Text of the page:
10 Lessons Learned from 27 Days of Sugar Detox

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If you had told me even a few months ago that I could stop eating sugar for a week, let alone 27-days, I wouldn’t have believed you. My love for sugar began at a young age. Growing up in South Korea, I was given an allowance every day (today’s equivalent of 3 USD), which was enough to buy a small bite-sized “choco-pie,” a popsicle, a bag of chips, or 10 sticks of gum. And everyday, I would choose the sugary snack without fail.

When my family immigrated to the U.S. when I was 10, I discovered chocolate chip cookies, which have been my go-to dessert ever since. My love affair with these sweets only grew stronger as I went through my young adult and adult life stressing over grades, jobs, and career decisions. In my 30’s, I felt legitimately addicted to sugar, and was never completely at my best because I always felt tired after eating, and would suffer from headaches and withdrawal symptoms without it.

Then, in my late 30’s, I reconnected with the love of my life and wanted to start a family. I learned from a fertility doctor that I had two fibroids the size of a softball and grapefruit in my uterus. On top of that, I was admitted to the ER due to diverticulitis, an inflammation of the intestines. At the turn of 2020, I was eager to get the fibroids removed. But, as I was on the operating table and waiting for the doctors to arrive, I was told that I was pregnant and they couldn’t perform the surgery. As quickly as the excitement came about this incredible news, my dream vanished almost as fast, when at week 10, there was no heartbeat during the first ultrasound.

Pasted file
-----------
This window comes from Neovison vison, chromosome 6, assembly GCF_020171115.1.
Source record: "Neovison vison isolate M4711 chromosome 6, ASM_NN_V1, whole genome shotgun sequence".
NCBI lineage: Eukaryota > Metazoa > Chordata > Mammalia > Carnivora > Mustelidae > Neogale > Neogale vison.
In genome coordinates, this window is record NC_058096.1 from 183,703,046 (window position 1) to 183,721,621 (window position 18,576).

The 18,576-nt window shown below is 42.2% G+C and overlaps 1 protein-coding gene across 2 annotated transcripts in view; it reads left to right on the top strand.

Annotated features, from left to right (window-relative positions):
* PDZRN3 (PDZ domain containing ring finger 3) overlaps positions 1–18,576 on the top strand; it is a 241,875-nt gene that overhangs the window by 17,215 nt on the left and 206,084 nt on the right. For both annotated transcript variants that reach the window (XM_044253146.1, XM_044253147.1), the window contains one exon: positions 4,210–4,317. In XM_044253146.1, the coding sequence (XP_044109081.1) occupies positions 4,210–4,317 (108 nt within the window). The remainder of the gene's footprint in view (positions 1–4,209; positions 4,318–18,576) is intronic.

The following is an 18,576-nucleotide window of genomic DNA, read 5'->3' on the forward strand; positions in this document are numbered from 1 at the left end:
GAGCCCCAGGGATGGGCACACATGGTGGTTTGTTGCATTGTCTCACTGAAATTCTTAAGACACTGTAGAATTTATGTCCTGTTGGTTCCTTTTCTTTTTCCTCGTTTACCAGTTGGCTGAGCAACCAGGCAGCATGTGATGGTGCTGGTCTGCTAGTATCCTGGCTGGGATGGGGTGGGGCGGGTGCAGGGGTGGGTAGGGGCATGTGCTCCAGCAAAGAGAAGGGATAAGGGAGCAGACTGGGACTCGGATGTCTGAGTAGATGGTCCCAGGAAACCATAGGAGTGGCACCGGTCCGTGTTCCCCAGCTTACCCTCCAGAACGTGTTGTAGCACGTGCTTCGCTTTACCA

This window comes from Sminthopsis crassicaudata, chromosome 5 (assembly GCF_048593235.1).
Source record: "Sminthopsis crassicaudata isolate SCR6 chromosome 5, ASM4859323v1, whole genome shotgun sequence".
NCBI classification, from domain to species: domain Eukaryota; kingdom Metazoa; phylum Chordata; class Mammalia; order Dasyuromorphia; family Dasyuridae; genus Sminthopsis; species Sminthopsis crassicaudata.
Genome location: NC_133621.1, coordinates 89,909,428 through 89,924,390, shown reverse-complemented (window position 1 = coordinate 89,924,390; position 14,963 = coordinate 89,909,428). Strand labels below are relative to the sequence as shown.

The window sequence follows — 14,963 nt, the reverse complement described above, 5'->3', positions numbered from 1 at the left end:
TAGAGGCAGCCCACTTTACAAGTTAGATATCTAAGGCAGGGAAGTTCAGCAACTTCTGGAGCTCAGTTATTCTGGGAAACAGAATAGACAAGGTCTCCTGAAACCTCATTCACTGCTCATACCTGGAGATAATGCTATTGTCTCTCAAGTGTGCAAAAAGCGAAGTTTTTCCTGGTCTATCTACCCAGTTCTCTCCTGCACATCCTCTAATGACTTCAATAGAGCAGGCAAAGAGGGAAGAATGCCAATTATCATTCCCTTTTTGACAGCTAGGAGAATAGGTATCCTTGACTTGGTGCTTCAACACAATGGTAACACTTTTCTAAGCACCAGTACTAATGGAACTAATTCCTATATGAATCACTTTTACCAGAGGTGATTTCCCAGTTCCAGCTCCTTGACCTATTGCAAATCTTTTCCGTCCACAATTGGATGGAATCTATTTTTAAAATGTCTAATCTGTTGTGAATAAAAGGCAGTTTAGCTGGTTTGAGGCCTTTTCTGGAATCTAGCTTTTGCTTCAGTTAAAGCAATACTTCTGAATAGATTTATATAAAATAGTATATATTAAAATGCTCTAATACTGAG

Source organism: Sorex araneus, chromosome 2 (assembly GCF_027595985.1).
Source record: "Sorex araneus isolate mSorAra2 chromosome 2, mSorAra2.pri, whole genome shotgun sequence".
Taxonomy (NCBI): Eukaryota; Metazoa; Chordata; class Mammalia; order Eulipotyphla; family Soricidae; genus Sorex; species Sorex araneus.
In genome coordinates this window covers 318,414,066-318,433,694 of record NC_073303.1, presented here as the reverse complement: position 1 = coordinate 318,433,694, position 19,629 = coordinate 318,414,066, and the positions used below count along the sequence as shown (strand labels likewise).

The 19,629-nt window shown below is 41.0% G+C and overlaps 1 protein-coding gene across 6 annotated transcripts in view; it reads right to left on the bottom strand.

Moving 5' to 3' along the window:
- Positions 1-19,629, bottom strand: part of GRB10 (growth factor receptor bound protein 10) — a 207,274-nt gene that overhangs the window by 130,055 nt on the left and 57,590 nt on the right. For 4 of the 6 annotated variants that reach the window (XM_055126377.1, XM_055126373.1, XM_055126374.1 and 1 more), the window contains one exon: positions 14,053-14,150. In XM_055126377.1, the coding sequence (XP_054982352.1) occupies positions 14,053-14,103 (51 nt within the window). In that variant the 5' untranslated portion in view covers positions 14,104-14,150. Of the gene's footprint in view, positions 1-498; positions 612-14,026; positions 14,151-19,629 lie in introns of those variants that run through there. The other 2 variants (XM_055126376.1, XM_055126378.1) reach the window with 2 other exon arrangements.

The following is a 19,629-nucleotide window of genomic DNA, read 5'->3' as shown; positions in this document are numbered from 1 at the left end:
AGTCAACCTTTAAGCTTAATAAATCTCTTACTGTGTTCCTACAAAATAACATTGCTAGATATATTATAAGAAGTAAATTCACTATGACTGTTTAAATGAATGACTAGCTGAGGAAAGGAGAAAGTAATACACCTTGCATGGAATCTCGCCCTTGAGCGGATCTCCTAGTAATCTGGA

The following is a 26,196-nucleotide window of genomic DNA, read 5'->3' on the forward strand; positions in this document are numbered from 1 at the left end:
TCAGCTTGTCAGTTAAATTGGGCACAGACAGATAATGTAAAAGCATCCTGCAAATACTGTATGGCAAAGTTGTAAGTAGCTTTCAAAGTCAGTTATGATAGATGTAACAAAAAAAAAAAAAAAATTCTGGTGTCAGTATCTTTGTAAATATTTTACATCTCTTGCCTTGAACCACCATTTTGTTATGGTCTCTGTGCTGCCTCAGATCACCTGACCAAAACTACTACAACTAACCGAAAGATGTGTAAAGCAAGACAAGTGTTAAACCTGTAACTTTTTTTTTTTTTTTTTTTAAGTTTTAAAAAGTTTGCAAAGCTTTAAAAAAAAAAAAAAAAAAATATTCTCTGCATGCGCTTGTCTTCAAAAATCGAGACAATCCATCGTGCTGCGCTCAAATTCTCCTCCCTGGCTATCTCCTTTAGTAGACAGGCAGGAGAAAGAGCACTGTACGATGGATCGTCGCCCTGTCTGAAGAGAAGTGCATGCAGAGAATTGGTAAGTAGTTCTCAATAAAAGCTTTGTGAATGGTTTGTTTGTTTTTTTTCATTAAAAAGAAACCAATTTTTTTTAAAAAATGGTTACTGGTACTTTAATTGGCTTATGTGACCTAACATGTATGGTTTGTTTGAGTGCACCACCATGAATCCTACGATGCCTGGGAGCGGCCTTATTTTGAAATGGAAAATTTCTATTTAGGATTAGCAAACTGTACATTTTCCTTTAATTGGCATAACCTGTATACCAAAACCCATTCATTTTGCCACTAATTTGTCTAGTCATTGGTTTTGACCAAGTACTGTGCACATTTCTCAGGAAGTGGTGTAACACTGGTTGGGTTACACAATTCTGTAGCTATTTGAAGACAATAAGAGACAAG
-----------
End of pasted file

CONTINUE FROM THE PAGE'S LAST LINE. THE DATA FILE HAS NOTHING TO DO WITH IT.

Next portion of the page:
After going through that rollercoaster of emotions, I realized that the time was now to get my body in check if I didn’t want to face these issues again.

I consider myself a relatively healthy person. I exercise; I try to eat right. This year, my husband and I began to eat a more plant-based diet because we learned about the devastating effect that red meat can have on our bodies. But sugar was something that I thought I could never get rid of. I had tried on several occasions to go “sugar-free” but I could never last more than three days. However, I couldn’t shake the feeling that sugar had a lot to do with my body’s “abnormal” reactions: creating fibroids, inflaming the intestines, and creating the lethargic energy I’ve had all my life. So, after my surgery to remove the fibroids in June of 2020, I felt this was my chance to have a second chance at restoring my body and helping it be what it was supposed to be.